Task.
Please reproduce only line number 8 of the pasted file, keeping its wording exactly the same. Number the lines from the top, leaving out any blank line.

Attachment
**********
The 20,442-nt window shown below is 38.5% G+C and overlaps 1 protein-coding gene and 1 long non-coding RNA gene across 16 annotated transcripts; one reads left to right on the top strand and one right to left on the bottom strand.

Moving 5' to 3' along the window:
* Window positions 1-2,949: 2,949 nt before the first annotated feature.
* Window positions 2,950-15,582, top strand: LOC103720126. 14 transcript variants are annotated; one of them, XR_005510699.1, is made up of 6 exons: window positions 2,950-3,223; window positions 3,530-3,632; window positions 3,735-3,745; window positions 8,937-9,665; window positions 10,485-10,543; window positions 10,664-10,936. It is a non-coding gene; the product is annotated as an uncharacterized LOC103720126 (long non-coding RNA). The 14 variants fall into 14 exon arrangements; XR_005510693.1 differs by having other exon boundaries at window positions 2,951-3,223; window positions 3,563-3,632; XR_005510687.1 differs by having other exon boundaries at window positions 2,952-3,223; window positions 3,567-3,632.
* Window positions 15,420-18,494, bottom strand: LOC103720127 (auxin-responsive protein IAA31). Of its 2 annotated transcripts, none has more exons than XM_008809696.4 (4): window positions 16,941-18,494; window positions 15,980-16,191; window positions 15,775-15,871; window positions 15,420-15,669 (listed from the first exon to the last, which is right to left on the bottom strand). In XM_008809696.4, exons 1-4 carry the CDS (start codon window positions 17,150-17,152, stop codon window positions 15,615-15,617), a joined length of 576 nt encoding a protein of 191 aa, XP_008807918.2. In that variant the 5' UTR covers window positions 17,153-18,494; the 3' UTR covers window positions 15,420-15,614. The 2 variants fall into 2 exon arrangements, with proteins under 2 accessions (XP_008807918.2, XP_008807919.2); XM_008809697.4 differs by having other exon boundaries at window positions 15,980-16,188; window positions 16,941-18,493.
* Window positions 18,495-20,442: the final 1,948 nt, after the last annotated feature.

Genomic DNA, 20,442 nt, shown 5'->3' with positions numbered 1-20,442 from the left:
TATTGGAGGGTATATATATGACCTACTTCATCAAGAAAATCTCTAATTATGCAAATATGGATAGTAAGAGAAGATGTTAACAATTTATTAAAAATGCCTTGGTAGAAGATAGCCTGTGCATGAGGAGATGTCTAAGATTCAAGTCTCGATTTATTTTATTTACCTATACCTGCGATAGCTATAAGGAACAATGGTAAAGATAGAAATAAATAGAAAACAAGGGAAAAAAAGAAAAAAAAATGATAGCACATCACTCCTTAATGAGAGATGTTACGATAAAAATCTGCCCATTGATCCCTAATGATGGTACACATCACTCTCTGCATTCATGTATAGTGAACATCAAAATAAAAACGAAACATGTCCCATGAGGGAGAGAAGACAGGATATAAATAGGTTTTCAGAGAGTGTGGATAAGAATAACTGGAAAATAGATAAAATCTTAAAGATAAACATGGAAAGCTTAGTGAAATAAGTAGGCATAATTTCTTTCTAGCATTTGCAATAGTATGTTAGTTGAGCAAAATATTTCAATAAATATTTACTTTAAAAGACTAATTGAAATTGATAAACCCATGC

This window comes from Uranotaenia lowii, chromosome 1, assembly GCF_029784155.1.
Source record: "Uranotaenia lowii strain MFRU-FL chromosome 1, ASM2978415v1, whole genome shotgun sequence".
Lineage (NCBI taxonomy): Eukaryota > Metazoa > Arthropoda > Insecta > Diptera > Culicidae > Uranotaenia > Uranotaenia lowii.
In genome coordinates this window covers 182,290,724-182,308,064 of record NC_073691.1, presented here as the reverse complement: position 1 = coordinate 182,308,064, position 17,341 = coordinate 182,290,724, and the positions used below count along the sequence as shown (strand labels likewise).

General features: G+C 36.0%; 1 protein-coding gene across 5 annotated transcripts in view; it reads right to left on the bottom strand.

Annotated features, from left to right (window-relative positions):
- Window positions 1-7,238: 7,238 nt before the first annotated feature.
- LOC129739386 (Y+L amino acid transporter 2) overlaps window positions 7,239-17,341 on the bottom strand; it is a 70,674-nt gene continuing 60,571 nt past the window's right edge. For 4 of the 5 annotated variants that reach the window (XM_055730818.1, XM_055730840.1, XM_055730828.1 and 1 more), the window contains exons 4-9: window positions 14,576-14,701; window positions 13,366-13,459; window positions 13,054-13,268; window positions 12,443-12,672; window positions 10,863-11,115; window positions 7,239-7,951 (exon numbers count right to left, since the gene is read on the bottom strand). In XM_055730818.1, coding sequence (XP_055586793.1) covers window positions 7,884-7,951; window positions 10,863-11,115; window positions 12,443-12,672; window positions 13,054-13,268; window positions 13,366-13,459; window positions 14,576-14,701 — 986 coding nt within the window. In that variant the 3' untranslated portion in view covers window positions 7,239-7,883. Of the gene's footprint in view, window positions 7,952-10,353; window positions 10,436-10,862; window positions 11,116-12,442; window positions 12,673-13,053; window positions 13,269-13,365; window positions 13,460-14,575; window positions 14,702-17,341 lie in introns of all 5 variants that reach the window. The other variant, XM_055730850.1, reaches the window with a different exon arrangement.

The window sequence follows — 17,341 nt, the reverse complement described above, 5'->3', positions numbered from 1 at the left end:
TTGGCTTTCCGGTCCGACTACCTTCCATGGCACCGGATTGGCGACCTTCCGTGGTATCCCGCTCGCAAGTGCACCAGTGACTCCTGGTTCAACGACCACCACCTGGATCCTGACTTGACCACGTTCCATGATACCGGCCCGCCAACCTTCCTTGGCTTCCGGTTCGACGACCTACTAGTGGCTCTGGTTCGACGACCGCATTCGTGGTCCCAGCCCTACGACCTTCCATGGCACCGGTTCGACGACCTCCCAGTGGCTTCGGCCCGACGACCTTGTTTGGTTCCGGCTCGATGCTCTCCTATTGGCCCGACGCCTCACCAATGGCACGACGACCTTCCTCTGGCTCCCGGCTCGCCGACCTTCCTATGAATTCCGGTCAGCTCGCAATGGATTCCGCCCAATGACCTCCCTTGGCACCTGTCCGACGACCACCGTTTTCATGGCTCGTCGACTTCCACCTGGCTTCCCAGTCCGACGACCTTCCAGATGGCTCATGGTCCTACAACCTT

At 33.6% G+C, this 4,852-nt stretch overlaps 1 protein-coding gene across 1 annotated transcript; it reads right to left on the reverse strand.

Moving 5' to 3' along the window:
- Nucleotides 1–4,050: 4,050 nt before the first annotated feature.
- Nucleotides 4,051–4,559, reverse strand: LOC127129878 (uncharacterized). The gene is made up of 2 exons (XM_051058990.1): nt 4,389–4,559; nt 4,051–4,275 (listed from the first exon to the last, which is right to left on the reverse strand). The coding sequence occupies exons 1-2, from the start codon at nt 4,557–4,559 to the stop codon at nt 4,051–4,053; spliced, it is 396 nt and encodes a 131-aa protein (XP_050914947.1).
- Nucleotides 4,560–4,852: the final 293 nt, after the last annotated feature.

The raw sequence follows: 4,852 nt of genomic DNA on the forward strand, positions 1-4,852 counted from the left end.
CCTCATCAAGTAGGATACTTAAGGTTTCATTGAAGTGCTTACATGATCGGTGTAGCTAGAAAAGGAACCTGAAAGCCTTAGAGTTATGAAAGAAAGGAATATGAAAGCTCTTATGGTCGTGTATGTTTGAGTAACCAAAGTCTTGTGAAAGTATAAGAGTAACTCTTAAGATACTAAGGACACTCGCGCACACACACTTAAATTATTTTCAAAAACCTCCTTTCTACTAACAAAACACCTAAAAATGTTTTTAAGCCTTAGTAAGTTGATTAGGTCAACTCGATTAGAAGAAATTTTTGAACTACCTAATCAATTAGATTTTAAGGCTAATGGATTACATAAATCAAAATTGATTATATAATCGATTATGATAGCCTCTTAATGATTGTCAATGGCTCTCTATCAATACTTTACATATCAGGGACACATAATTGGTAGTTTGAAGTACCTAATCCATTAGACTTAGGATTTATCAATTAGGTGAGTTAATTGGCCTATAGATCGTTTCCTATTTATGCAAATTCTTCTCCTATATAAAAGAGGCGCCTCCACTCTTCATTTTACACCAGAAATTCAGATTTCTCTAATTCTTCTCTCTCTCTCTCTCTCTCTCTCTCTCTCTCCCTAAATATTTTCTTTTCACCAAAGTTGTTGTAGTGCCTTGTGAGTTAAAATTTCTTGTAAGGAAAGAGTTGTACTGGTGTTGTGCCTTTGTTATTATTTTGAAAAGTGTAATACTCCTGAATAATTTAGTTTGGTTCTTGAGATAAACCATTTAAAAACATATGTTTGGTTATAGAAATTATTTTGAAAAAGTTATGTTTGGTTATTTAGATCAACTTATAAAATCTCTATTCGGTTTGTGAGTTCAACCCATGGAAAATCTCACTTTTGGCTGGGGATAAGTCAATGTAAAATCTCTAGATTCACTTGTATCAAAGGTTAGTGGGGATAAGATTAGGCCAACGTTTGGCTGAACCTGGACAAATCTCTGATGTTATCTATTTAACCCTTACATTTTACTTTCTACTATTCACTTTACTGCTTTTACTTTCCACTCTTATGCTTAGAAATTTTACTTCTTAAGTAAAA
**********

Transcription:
TATTGGAGGGTATATATATGACCTACTTCATCAAGAAAATCTCTAATTATGCAAATATGGATAGTAAGAGAAGATGTTAACAATTTATTAAAAATGCCTTGGTAGAAGATAGCCTGTGCATGAGGAGATGTCTAAGATTCAAGTCTCGATTTATTTTATTTACCTATACCTGCGATAGCTATAAGGAACAATGGTAAAGATAGAAATAAATAGAAAACAAGGGAAAAAAAGAAAAAAAAATGATAGCACATCACTCCTTAATGAGAGATGTTACGATAAAAATCTGCCCATTGATCCCTAATGATGGTACACATCACTCTCTGCATTCATGTATAGTGAACATCAAAATAAAAACGAAACATGTCCCATGAGGGAGAGAAGACAGGATATAAATAGGTTTTCAGAGAGTGTGGATAAGAATAACTGGAAAATAGATAAAATCTTAAAGATAAACATGGAAAGCTTAGTGAAATAAGTAGGCATAATTTCTTTCTAGCATTTGCAATAGTATGTTAGTTGAGCAAAATATTTCAATAAATATTTACTTTAAAAGACTAATTGAAATTGATAAACCCATGC